People can argue that Mitt Romney walks so tightly only because he’s a Mormon and Mormons run the risk of being excommunicated from the church if they don’t! But it doesn’t matter. Whatever his motivations, he’s squeaky clean.
But I truly wonder if that same rare, wonderful quality that sets Governor Romney apart from so many other politicians was also another thing that kept him from being able to connect with voters. He’s simply too moral.
Sadly, Americans embrace immorality. College campuses and even many high schools are cesspools of depravity. I myself have heard despicable stories from friends about the goings-on in their workplaces. Even a lot of those who claim to oppose immoral behavior nonetheless welcome it into their homes on a regular basis through television and movies.
And honesty? Integrity? The terms are laughably out-of-date in modern times. A U.S. News report in 2009 cited a study suggesting most people lie 2 to 3 times every 10 minutes. Even the most conservative estimates claim Americans lie at least once a day. And the article sought to justify such dishonesty with a quote from a psychologist who said, “We use lies to grease the wheels of social discourse. It’s socially useful to tell lies.” You can read the article, the title of which I even find disturbing, here: http://health.usnews.com/health-news/family-health/brain-and-behavior/articles/2009/05/18/were-all-lying-liars-why-people-tell-lies-and-why-white-lies-can-be-ok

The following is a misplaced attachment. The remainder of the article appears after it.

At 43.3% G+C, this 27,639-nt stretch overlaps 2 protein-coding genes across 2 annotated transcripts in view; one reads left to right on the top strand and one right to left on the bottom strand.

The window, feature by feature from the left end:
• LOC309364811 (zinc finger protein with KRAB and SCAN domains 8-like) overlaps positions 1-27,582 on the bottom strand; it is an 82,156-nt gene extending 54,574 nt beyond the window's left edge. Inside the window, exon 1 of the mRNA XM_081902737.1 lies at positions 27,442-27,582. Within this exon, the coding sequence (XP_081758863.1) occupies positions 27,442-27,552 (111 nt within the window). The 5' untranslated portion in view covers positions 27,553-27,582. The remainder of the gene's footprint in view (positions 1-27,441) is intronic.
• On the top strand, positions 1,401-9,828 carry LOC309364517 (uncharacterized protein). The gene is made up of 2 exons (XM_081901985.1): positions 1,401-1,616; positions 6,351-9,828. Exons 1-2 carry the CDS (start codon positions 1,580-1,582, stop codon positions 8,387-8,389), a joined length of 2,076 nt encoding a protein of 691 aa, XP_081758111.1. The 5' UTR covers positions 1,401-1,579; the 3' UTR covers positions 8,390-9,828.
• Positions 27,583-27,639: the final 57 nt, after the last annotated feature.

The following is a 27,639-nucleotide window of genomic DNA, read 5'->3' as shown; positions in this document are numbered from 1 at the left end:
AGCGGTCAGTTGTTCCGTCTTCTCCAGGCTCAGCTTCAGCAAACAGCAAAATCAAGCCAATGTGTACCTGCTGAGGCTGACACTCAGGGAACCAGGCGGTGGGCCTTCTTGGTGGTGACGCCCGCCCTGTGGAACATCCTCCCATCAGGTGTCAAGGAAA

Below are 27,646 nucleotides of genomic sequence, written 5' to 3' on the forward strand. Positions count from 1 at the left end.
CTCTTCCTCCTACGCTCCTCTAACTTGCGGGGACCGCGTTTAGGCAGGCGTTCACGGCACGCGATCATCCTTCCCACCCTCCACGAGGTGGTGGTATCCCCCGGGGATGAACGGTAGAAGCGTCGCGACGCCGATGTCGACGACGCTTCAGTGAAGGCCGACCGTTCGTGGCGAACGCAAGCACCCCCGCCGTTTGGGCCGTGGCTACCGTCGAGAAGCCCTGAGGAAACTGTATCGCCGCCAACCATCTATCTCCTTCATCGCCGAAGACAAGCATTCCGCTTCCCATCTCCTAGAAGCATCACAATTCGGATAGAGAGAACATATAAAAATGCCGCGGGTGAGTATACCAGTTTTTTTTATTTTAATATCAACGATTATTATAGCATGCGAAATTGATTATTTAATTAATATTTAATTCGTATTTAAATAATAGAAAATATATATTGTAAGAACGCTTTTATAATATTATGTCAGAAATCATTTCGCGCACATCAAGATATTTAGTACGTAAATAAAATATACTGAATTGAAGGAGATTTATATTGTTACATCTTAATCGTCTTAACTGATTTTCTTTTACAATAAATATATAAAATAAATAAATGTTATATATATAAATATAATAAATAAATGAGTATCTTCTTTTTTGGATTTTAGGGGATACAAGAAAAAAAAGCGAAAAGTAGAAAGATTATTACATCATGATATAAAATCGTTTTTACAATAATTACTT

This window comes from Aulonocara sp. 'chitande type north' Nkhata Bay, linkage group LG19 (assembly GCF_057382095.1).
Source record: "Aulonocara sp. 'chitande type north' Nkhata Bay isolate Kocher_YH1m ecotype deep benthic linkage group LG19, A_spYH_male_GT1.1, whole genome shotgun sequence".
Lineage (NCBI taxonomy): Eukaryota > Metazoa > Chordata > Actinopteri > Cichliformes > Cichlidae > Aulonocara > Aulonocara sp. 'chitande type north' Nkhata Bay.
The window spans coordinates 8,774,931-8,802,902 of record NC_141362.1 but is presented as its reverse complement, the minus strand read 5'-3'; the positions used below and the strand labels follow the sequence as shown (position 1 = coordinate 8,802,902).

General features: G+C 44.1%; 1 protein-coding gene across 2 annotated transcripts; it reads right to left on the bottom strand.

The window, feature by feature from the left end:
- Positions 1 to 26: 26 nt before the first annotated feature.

Think for a moment of former president Bill Clinton, whose conduct in office I dread ever having to address with my children. He is still held in the highest esteem as one of the most popular ex-presidents in history, though he did deplorable, disgraceful things in office and lied under oath about it. He was unfaithful to his wife, apparently on multiple occasions with multiple women, and still he is adored by the general populace, so much, in fact, that Barack Obama utilized his popularity heavily on the campaign trail.
So why is he so admired with a past so sullied? Personally, I think a lot of people see in Bill Clinton some of what they see in the guy who lives next door or who works beside them in the machine shop. He’s a lying, woman-ogling good ol’ boy, never meaning any harm, just living his life for the moment. He’s a regular guy. Maybe he’s a little immoral. (Okay, a lot!) Maybe he’s a little dishonest. (A lot dishonest.) But for most of his fans, than just makes him a lot like themselves.
It’s a sad commentary, but in modern America things like honesty, integrity, and morality are more bothersome to people than they are admirable. Virtue is condemning and therefore unwelcome. People don’t like it. They don’t relate to it. And while I don’t believe Romney’s morality alone lost him the election, obviously it wasn’t a help to him like it might have been in another day and age.
My heart breaks at the thought of it. I liked the governor and I appreciated his decency, even while disagreeing strongly with his faith. I hated to see him lose. But I’m saddened far more by the shift I see in the hearts and minds of Americans than by the fact I’ll never see a Romney presidency.